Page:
To Pay or Not to Pay: That’s the Ransomware Question
One of the most important decisions businesses need to make when they’re hit by ransomware is whether to pay the ransom. Though most of the advice given is that businesses should not pay the ransom, studies show that 40% of victims pay the ransom, and it’s safe to assume the real number is higher.
Recovering from ransomware can be time-consuming and depends on having reliable backups. These factors drive businesses to pay their extorters, as they feel they can’t afford the downtime or don’t trust their backups. For some healthcare businesses, the downtime is a matter of literal life and death.
In addition, the cost of recovering from ransomware by restoring from backups may appear to be greater than simply paying the ransom. This is particularly true for business that have cyber insurance, which may cover the cost.
Despite this, there remain good reasons not to pay after a ransomware attack. Studies have shown that as few as 19% of businesses that pay the ransom actually get their files back. In addition, ransomware payments to certain criminal organizations violate federal law. Lastly, businesses that pay a ransom once make themselves targets for additional attacks; bad actors have access to lists of businesses that have paid ransoms and may target them specifically.
As a result, the best recommendation continues to be to protect the business against a ransomware attack in the first place and to have a reliable, tested process for recovering from backups. Achieving this requires:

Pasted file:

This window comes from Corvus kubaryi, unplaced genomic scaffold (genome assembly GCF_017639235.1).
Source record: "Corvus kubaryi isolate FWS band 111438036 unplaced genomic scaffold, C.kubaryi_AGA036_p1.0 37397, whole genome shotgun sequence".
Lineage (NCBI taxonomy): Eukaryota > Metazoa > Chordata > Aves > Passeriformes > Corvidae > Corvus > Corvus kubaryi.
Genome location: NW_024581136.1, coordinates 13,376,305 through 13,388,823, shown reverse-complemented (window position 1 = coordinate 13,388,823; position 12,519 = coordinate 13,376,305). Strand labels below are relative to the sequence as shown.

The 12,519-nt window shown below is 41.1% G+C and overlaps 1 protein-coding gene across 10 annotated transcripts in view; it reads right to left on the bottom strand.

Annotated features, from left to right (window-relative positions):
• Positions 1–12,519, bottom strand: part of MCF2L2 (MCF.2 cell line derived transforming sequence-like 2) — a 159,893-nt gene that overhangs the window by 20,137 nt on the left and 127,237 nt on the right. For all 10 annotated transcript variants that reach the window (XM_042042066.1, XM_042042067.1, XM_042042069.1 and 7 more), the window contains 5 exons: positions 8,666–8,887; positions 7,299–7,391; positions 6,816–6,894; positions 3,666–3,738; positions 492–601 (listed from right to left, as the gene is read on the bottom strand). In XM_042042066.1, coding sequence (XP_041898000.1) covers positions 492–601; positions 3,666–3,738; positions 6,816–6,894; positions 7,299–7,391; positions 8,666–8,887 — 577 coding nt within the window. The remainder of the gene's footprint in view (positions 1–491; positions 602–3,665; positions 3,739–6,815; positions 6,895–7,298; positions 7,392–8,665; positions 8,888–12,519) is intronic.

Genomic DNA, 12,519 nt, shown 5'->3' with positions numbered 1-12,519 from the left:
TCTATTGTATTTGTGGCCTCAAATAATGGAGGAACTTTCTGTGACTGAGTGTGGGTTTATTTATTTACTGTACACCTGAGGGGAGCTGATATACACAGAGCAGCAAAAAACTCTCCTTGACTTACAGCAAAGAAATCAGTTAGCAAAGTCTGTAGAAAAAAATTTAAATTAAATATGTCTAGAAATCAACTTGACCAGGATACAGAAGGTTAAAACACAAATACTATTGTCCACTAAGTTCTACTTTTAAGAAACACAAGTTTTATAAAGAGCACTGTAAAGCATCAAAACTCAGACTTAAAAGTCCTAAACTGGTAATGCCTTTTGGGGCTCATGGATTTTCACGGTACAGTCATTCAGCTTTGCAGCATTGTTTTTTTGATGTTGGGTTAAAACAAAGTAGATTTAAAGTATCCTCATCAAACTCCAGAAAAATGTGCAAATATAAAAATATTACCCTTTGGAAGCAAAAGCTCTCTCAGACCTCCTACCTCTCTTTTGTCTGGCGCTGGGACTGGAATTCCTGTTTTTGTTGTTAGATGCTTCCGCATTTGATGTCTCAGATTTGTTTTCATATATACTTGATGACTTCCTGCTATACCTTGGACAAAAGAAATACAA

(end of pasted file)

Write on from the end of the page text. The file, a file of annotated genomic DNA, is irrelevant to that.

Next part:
Antivirus, firewalls, and other cybersecurity tools are critical to keeping out ransomware and other damaging malware.
Employees need ongoing training in safe computing practices to keep them from clicking on dangerous attachments and links, as well as falling for other phishing scams.
Reliable, protected backups.
Recovering from ransomware requires the ability to restore from backups, so it’s essential that businesses have a reliable backup process which is monitored to ensure success. There must also be a means of verifying that all systems are included within the backup process. In addition, backups must be protected from tampering, through encryption and use of immutable storage devices or devices that are disconnected from the network and other systems when not in use, as well as an off-site location for secure storage of backup copies. Encryption keys must be protected from tampering, as well.
Reliable, tested recovery processes.
Even good backups aren’t enough to ensure ransomware recovery; businesses need to know how to find the necessary backup, extract the appropriate files, and restore systems to consistent status. This requires the recovery process to be both documented and tested.
Make sure you’re protected from ransomware and know how you’ll respond in case of an incident. Cybersecurity services from Prescient Solutions help protect you from all types of malware. Contact us to learn more about the best ways to defend against ransomware.